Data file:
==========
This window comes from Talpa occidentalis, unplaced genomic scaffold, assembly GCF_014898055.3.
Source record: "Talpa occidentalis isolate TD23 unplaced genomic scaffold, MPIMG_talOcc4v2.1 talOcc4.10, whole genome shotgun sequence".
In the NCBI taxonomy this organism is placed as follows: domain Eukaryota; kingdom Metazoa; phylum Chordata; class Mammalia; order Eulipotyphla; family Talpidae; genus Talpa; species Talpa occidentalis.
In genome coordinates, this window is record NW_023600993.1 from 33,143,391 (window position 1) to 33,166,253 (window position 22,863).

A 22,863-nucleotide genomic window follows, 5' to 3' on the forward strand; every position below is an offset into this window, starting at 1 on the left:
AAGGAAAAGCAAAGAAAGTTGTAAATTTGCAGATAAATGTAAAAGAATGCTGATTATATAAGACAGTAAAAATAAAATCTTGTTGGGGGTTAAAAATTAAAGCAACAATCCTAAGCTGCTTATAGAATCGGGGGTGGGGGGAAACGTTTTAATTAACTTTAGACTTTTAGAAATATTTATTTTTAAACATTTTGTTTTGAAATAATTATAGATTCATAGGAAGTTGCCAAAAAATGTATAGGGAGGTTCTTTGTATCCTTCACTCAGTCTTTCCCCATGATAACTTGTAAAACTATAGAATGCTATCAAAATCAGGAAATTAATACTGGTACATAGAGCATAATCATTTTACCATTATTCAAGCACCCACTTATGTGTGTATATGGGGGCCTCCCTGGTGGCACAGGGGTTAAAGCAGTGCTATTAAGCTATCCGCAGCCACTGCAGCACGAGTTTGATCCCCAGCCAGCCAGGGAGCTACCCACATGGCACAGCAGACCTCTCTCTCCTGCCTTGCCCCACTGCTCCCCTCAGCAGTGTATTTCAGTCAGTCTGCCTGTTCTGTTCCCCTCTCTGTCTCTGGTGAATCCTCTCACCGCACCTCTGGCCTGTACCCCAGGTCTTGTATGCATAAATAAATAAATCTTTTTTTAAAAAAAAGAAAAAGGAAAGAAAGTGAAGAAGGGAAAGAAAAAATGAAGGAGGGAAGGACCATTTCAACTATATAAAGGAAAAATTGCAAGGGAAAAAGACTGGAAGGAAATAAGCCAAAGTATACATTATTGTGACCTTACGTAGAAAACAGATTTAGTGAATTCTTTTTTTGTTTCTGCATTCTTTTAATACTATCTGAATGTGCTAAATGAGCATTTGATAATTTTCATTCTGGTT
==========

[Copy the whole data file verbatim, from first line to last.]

This window comes from Talpa occidentalis, unplaced genomic scaffold, assembly GCF_014898055.3.
Source record: "Talpa occidentalis isolate TD23 unplaced genomic scaffold, MPIMG_talOcc4v2.1 talOcc4.10, whole genome shotgun sequence".
In the NCBI taxonomy this organism is placed as follows: domain Eukaryota; kingdom Metazoa; phylum Chordata; class Mammalia; order Eulipotyphla; family Talpidae; genus Talpa; species Talpa occidentalis.
In genome coordinates, this window is record NW_023600993.1 from 33,143,391 (window position 1) to 33,166,253 (window position 22,863).

A 22,863-nucleotide genomic window follows, 5' to 3' on the forward strand; every position below is an offset into this window, starting at 1 on the left:
AAGGAAAAGCAAAGAAAGTTGTAAATTTGCAGATAAATGTAAAAGAATGCTGATTATATAAGACAGTAAAAATAAAATCTTGTTGGGGGTTAAAAATTAAAGCAACAATCCTAAGCTGCTTATAGAATCGGGGGTGGGGGGAAACGTTTTAATTAACTTTAGACTTTTAGAAATATTTATTTTTAAACATTTTGTTTTGAAATAATTATAGATTCATAGGAAGTTGCCAAAAAATGTATAGGGAGGTTCTTTGTATCCTTCACTCAGTCTTTCCCCATGATAACTTGTAAAACTATAGAATGCTATCAAAATCAGGAAATTAATACTGGTACATAGAGCATAATCATTTTACCATTATTCAAGCACCCACTTATGTGTGTATATGGGGGCCTCCCTGGTGGCACAGGGGTTAAAGCAGTGCTATTAAGCTATCCGCAGCCACTGCAGCACGAGTTTGATCCCCAGCCAGCCAGGGAGCTACCCACATGGCACAGCAGACCTCTCTCTCCTGCCTTGCCCCACTGCTCCCCTCAGCAGTGTATTTCAGTCAGTCTGCCTGTTCTGTTCCCCTCTCTGTCTCTGGTGAATCCTCTCACCGCACCTCTGGCCTGTACCCCAGGTCTTGTATGCATAAATAAATAAATCTTTTTTTAAAAAAAAGAAAAAGGAAAGAAAGTGAAGAAGGGAAAGAAAAAATGAAGGAGGGAAGGACCATTTCAACTATATAAAGGAAAAATTGCAAGGGAAAAAGACTGGAAGGAAATAAGCCAAAGTATACATTATTGTGACCTTACGTAGAAAACAGATTTAGTGAATTCTTTTTTTGTTTCTGCATTCTTTTAATACTATCTGAATGTGCTAAATGAGCATTTGATAATTTTCATTCTGGTT